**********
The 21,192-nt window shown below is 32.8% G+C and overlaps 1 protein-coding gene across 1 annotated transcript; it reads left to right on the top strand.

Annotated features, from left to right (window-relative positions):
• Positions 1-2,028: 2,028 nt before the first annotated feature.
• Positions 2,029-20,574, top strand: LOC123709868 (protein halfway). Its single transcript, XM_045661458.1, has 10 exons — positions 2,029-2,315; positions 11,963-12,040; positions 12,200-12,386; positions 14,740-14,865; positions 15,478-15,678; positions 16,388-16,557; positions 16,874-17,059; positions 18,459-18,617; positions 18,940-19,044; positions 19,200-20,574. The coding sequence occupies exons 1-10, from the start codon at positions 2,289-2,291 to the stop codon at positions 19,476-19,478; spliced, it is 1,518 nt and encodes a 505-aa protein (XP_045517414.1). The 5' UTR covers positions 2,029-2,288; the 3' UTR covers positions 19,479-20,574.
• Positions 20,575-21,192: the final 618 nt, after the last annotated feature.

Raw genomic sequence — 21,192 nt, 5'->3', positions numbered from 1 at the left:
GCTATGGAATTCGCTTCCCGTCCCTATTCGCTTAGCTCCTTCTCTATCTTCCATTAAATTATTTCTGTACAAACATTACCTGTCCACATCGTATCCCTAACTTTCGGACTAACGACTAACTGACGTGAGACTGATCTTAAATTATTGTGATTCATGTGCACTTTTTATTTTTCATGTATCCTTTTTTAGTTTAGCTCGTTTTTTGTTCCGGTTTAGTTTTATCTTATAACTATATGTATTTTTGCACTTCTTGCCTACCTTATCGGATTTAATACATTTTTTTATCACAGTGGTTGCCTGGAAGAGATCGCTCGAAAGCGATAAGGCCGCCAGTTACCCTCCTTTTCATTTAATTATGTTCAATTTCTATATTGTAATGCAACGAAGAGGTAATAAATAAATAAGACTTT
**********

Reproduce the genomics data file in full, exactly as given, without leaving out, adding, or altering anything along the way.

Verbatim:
The 21,192-nt window shown below is 32.8% G+C and overlaps 1 protein-coding gene across 1 annotated transcript; it reads left to right on the top strand.

Annotated features, from left to right (window-relative positions):
• Positions 1-2,028: 2,028 nt before the first annotated feature.
• Positions 2,029-20,574, top strand: LOC123709868 (protein halfway). Its single transcript, XM_045661458.1, has 10 exons — positions 2,029-2,315; positions 11,963-12,040; positions 12,200-12,386; positions 14,740-14,865; positions 15,478-15,678; positions 16,388-16,557; positions 16,874-17,059; positions 18,459-18,617; positions 18,940-19,044; positions 19,200-20,574. The coding sequence occupies exons 1-10, from the start codon at positions 2,289-2,291 to the stop codon at positions 19,476-19,478; spliced, it is 1,518 nt and encodes a 505-aa protein (XP_045517414.1). The 5' UTR covers positions 2,029-2,288; the 3' UTR covers positions 19,479-20,574.
• Positions 20,575-21,192: the final 618 nt, after the last annotated feature.

Raw genomic sequence — 21,192 nt, 5'->3', positions numbered from 1 at the left:
GCTATGGAATTCGCTTCCCGTCCCTATTCGCTTAGCTCCTTCTCTATCTTCCATTAAATTATTTCTGTACAAACATTACCTGTCCACATCGTATCCCTAACTTTCGGACTAACGACTAACTGACGTGAGACTGATCTTAAATTATTGTGATTCATGTGCACTTTTTATTTTTCATGTATCCTTTTTTAGTTTAGCTCGTTTTTTGTTCCGGTTTAGTTTTATCTTATAACTATATGTATTTTTGCACTTCTTGCCTACCTTATCGGATTTAATACATTTTTTTATCACAGTGGTTGCCTGGAAGAGATCGCTCGAAAGCGATAAGGCCGCCAGTTACCCTCCTTTTCATTTAATTATGTTCAATTTCTATATTGTAATGCAACGAAGAGGTAATAAATAAATAAGACTTT